Variant ataxia-telangiectasia presenting as primary-appearing dystonia in Canadian Mennonites

Department of Neurology, Beth Israel Medical Center, New York, NY, USA.
Neurology (Impact Factor: 8.29). 02/2012; 78(9):649-57. DOI: 10.1212/WNL.0b013e3182494d51
Source: PubMed

ABSTRACT To compare the phenotype of primary-appearing dystonia due to variant ataxia-telangiectasia (A-T) with that of other dystonia ascertained for genetics research.
Movement disorder specialists examined 20 Canadian Mennonite adult probands with primary-appearing dystonia, as well as relatives in 4 families with parent-child transmission of dystonia. We screened for the exon 43 c.6200 C>A (p. A2067D) ATM mutation and mutations in DYT1 and DYT6. Clinical features of the individuals with dystonia who were harboring ATM mutations were compared with those of individuals without mutations.
Genetic analysis revealed a homozygous founder mutation in ATM in 13 members from 3 of the families, and no one harbored DYT6 or DYT1 mutations. Dystonia in ATM families mimicked other forms of early-onset primary torsion dystonia, especially DYT6, with prominent cervical, cranial, and brachial involvement. Mean age at onset was markedly younger in the patients with variant A-T (n = 12) than in patients with other dystonia (n = 23), (12 years vs 40 years, p < 0.05). The patients with A-T were remarkable for the absence of notable cerebellar atrophy on MRI, lack of frank ataxia on examination, and absence of ocular telangiectasias at original presentation, as well as the presence of prominent myoclonus-dystonia in 2 patients. Many also developed malignancies.
Ataxia and telangiectasias may not be prominent features of patients with variant A-T treated for dystonia in adulthood, and variant A-T may mimic primary torsion dystonia and myoclonus-dystonia.

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Available from: Kotoka Nakamura, Sep 28, 2015
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    • "Laboratory testing reveals an elevated serum alpha-fetoprotein (AFP), sensitivity to ionizing radiation (IR) by colony survival assay, chromosomal translocations, and cell cycle abnormalities (Boder and Sedgwick 1958; Woods and Taylor 1992; Gatti 2001; Sun et al. 2002). We have studied a mutation c.6200C>A (p.A2067D) in the ATM gene that is unique to the Mennonite populations of Canada, Mexico, Central America, Northern Germany, and Netherlands, and is usually associated with dystonia, not ataxia, in young patients (Sandoval et al. 1999; Yanofsky et al. 2009; Saunders-Pullman et al. 2012). The c.6200C>A mutation also appears to be a strong predictor for cancer susceptibility and adverse reactions to radiation or chemotherapy. "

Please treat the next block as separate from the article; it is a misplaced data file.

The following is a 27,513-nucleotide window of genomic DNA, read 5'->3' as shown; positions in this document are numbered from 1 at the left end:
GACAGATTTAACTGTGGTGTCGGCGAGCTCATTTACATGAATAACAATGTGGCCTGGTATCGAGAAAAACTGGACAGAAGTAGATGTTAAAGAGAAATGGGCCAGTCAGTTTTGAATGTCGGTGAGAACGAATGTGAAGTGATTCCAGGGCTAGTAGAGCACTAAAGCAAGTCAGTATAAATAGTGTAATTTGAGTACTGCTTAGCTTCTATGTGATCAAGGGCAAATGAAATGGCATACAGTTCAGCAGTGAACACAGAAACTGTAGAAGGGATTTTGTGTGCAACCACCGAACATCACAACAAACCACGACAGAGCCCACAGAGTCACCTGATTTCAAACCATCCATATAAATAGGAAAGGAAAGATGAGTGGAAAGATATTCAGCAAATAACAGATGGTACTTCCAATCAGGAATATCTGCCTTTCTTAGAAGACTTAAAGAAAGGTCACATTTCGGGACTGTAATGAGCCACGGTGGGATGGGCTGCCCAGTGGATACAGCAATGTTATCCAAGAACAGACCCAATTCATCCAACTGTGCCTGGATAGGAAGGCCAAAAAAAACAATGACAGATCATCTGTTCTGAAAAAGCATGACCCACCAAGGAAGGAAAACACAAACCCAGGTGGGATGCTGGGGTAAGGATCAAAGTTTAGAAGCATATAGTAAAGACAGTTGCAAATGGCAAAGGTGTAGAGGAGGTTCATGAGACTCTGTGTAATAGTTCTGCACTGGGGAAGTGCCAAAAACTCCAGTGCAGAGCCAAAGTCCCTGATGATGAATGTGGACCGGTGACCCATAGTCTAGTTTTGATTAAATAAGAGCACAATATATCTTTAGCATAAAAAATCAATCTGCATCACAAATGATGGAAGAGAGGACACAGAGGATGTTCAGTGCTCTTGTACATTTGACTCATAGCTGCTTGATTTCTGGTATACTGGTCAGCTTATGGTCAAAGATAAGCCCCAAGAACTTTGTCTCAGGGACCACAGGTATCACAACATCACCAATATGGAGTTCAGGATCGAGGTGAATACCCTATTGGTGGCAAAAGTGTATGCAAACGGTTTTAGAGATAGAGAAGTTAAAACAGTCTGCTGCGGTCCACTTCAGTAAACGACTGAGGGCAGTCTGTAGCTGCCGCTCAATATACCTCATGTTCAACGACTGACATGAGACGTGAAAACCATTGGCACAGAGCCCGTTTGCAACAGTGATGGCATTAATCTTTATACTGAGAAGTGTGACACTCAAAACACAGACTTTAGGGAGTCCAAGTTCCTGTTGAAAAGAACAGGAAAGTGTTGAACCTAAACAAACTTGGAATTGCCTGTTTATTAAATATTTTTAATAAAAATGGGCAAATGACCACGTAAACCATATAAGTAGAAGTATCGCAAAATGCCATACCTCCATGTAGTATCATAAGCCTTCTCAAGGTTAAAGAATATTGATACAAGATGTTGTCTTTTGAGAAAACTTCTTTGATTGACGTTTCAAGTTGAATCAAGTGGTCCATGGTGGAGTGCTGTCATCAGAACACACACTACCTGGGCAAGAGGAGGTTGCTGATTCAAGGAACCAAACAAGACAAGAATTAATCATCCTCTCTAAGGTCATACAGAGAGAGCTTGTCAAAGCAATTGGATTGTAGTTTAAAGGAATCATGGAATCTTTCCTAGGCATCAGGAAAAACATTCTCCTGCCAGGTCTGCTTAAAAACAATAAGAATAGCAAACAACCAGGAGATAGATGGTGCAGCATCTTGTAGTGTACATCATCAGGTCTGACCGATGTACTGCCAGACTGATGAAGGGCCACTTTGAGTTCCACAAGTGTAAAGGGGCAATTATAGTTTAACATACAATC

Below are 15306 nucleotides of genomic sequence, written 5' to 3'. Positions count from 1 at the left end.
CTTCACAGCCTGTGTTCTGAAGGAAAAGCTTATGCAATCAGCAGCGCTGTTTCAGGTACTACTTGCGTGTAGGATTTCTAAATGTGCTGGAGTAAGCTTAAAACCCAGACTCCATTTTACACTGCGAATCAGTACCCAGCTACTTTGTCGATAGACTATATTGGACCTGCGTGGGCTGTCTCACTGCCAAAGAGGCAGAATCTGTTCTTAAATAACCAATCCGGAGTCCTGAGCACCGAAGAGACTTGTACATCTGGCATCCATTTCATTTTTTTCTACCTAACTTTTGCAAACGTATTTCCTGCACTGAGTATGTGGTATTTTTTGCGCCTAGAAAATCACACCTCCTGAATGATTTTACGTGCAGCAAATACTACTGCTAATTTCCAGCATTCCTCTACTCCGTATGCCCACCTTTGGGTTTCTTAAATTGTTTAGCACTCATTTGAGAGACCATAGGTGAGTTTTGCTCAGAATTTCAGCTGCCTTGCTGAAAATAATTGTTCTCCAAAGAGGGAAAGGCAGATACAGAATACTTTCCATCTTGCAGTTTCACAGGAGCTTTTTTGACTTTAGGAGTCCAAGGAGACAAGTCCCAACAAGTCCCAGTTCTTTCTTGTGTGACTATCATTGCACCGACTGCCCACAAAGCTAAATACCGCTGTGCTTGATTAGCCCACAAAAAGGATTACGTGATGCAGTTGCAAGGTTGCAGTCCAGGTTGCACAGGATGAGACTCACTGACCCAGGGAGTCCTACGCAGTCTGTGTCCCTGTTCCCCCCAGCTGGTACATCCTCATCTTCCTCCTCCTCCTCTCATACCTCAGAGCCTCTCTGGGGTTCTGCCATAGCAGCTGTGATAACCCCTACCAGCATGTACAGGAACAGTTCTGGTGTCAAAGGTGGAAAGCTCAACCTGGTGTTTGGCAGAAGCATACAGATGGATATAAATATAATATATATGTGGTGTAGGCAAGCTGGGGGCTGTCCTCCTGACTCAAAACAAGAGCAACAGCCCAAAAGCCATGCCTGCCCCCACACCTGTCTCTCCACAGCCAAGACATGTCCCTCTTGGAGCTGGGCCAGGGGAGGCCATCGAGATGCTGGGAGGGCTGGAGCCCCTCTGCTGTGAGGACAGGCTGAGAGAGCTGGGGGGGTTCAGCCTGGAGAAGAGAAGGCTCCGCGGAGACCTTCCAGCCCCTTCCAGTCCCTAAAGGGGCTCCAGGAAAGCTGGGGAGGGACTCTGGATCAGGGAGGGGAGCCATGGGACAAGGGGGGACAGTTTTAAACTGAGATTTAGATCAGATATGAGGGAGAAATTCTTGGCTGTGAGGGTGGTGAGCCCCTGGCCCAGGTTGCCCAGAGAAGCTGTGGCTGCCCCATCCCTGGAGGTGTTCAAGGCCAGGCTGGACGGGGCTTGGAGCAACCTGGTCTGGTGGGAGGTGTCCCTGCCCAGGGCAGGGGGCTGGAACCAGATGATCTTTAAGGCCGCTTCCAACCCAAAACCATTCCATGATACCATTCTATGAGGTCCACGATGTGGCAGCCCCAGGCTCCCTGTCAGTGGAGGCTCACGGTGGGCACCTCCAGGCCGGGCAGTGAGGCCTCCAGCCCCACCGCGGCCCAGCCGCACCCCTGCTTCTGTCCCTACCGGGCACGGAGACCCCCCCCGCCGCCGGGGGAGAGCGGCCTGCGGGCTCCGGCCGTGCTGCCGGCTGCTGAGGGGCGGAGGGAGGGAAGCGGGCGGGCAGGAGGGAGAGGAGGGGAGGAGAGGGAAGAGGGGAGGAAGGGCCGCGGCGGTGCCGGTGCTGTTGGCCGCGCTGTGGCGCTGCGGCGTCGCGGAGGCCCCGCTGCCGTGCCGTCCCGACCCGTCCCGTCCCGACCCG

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    ABSTRACT: We studied 10 Mennonite patients who carry the c.6200C>A missense mutation (p.A2067D) in the ATM gene, all of whom exhibited a phenotypic variant of ataxia-telangiectasia (A-T) that is characterized by early-onset dystonia and late-onset mild ataxia, as previously described. This report provides the pathogenetic evidence for this mutation on cellular functions. Several patients have developed cancer and subsequently experienced life-threatening adverse reactions to radiation (radiotoxicity) and/or chemotherapy. As the c.6200C>A mutation is, thus far, unique to the Mennonite population and is always associated with the same haplotype or haplovariant, it was important to rule out any possible confounding DNA variant on the same haplotype. Lymphoblastoid cells derived from Mennonite patients expressed small amounts of ATM protein, which had no autophosphorylation activity at ATM Ser1981, and trace-to-absent transphosphorylation of downstream ATM targets. A-T lymphoblastoid cells stably transfected with ATM cDNA which had been mutated for c.6200C>A did not show a detectable amount of ATM protein. The same stable cell line with mutated ATM cDNA also showed a trace-to-absent transphosphorylation of downstream ATM targets SMC1pSer966 and KAP1pSer824. From these results, we conclude that c.6200A is the disease-causing ATM mutation on this haplotype. The presence of at least trace amounts of ATM kinase activity on some immunoblots may account for the late-onset, mild ataxia of these patients. The cause of the dystonia remains unclear. Because this dystonia-ataxia phenotype is often encountered in the Mennonite population in association with cancer and adverse reactions to chemotherapy, an early diagnosis is important.
    07/2014; 2(4). DOI:10.1002/mgg3.72
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    • "It is characterized by a good inter-rater reliability and it is designed for ataxic symptoms regardless of etiology [12]. Focusing on AT, main constraints of the scale are: the lack of a scoring subscale for dyskinetic movements (such as chorea, dystonia, athetosis, myoclonus), which are prevalent in a low percentage of AT subjects [18] and the non-tailored sub items dealing with eye movement impairment and speech disorders. VABS was used in our study to provide additional information on the global functioning in term of daily living skills. "